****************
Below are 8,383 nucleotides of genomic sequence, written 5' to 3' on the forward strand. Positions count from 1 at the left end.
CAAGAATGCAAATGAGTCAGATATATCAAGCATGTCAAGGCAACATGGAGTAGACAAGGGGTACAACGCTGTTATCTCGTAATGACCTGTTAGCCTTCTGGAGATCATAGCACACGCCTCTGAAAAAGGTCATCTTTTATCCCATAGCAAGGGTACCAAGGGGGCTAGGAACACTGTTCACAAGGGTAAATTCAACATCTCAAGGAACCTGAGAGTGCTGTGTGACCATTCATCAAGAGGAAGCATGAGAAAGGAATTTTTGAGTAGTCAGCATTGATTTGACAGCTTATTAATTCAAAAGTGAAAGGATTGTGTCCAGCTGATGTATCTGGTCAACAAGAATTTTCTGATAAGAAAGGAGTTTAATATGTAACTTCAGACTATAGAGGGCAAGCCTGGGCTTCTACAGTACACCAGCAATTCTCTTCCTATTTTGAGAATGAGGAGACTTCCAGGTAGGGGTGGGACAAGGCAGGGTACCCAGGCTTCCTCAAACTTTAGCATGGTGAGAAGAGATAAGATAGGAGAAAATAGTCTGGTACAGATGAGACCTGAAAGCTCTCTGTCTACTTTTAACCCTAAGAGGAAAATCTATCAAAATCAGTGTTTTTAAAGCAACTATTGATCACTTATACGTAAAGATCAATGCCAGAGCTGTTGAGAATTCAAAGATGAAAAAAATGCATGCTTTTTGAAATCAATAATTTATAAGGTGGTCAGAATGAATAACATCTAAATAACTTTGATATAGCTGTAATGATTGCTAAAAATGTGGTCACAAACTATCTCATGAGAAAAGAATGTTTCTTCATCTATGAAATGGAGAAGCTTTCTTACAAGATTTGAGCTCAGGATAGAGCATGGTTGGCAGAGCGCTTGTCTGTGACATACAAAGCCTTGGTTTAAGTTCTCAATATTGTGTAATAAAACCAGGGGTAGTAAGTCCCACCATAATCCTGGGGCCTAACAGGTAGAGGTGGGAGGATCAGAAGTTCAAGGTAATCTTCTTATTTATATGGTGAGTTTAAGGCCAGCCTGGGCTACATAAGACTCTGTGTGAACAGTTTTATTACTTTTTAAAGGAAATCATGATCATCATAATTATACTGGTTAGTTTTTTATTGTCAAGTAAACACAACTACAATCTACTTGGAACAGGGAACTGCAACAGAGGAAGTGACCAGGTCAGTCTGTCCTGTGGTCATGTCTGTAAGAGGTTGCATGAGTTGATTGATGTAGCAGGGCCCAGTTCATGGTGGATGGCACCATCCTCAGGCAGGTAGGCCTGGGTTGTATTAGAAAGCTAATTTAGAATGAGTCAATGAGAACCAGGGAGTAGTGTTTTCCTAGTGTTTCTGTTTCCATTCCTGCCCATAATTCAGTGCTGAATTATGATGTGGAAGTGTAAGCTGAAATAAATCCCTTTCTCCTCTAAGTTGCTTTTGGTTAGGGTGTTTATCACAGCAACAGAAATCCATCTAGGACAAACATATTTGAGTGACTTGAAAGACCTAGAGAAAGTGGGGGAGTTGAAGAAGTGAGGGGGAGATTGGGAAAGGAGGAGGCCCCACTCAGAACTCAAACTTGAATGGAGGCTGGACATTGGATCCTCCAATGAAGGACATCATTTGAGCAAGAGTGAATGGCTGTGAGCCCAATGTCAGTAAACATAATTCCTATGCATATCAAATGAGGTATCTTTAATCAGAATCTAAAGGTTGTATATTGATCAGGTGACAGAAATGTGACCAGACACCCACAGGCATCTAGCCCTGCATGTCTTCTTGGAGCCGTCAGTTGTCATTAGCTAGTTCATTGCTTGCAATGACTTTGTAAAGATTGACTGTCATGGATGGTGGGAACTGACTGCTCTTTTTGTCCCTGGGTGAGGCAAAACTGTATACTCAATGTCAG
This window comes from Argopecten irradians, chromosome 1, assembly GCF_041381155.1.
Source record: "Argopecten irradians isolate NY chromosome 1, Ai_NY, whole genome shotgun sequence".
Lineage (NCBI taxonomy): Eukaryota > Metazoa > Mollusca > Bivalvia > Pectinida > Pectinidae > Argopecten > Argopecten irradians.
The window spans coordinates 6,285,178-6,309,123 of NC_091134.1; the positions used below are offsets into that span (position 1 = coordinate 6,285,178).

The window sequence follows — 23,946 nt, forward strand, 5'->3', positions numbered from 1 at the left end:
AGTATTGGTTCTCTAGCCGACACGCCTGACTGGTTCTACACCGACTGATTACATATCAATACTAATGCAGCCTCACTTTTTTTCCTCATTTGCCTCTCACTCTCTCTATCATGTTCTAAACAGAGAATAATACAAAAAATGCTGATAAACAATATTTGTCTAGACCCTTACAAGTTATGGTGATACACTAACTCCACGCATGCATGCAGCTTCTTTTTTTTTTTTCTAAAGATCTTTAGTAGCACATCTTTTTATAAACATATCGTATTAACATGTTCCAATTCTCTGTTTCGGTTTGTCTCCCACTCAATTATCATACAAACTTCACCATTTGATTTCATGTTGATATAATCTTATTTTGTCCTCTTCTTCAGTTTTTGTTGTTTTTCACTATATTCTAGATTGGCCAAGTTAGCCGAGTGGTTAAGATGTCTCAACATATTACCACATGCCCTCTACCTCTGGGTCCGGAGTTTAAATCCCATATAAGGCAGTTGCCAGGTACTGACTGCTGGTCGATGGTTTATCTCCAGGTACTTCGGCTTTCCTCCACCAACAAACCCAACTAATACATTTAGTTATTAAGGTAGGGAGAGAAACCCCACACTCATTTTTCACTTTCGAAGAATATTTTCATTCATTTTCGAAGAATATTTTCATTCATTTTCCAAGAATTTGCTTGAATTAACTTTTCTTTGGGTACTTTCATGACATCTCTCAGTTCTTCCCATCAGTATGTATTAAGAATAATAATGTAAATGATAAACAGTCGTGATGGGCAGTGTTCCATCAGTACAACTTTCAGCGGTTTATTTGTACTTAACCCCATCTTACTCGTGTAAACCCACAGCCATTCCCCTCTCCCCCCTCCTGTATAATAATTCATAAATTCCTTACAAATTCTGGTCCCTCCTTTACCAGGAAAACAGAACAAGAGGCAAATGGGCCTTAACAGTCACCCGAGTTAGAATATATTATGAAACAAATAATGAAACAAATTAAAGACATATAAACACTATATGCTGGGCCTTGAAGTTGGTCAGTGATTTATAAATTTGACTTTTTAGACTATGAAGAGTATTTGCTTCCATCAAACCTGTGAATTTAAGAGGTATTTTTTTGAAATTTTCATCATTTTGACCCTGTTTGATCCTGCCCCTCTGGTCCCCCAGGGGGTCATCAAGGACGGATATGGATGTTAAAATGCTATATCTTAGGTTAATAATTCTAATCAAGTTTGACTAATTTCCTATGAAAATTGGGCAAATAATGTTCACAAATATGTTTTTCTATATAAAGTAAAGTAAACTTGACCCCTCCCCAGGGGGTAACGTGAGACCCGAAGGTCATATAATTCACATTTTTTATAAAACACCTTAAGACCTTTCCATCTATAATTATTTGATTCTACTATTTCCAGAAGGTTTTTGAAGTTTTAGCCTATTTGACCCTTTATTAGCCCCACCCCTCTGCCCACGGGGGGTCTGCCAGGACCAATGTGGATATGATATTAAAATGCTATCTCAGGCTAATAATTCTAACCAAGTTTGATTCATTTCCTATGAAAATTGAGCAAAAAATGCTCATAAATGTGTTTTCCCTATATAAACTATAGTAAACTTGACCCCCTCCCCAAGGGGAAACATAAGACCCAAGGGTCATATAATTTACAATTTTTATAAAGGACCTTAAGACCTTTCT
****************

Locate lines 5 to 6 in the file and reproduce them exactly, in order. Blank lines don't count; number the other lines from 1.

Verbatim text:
Lineage (NCBI taxonomy): Eukaryota > Metazoa > Mollusca > Bivalvia > Pectinida > Pectinidae > Argopecten > Argopecten irradians.
The window spans coordinates 6,285,178-6,309,123 of NC_091134.1; the positions used below are offsets into that span (position 1 = coordinate 6,285,178).